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Entries in virtual reality (10)


Virtual Reality Project Lets Subjects 'Switch Bodies' with Opposite Sex

Researchers in Barcelona are using advanced virtual reality technology to allow subjects to “switch bodies” with the opposite sex.

A group of student’s at Barcelona’s University Pompeu Fabra is the Oculus Rift virtual reality headset in its “The Machine To Be Another” project, which is featured in the video. The project aims to let male and female participants experience how it feels to be in a body of the opposite sex.

Each subject wears a headset, which projects the video feed from their partner’s POV. Then, the two subjects move according to the same set of instructions in order to mirror each other.

“Deep inside you know it’s not your body, but you feel like it is,” digital arts student and group co-founder Philippe Bertrand said in a Wired report.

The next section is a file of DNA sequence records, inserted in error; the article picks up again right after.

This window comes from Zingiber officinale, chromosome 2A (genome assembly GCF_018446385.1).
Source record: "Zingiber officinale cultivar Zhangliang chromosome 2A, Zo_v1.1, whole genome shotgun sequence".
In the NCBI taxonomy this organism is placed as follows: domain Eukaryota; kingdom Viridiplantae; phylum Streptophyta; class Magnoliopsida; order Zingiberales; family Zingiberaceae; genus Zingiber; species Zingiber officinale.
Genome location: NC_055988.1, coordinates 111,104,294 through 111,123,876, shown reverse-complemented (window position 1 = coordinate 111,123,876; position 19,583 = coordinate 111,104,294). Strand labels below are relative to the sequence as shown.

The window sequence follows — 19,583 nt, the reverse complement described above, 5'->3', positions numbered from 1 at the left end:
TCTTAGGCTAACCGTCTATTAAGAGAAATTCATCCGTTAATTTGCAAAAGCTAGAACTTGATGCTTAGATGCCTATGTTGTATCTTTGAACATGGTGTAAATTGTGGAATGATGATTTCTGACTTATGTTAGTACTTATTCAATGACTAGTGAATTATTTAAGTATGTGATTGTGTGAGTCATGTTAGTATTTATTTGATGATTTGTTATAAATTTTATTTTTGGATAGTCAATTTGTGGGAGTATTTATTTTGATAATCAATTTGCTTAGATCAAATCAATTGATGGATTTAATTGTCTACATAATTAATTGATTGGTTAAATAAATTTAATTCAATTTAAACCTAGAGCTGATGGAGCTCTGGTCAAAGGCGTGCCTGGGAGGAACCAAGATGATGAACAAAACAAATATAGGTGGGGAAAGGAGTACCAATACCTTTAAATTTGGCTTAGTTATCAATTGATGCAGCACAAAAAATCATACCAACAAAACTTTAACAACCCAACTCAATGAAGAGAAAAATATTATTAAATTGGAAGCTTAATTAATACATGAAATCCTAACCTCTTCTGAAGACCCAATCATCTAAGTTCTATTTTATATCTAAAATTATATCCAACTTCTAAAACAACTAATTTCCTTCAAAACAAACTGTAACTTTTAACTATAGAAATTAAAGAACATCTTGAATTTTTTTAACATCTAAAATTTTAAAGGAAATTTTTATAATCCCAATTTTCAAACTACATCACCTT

Virtual Reality Makes Flying More Relaxing

Virtual reality is currently being tested on airplanes to mask the interior cabin and create illusions of comfort and relaxation. Scientists from the Max Planck Institute for Biological Cybernetics in Tübingen and the Fraunhofer Institute for Industrial Engineering IAO in Stuttgart are working on a project called "VR Hyperspace" to make this a reality. This research project is led by The University of Nottingham in the U.K.

Ideas being tested in a mock-up plane cabin include displaying images on the surfaces of the cabin and complete immersion in a head-mounted display that can change both spatial and body awareness. So far, there's a see-through mode as shown in the above photo, a tropical island scene or a stream running through a forest. Business travelers can even run Office applications on the built-in display system, while still enjoying the virtual reality scene. Test subjects are already reporting that they feel an increased level of comfort and spaciousness and that time flies by more quickly.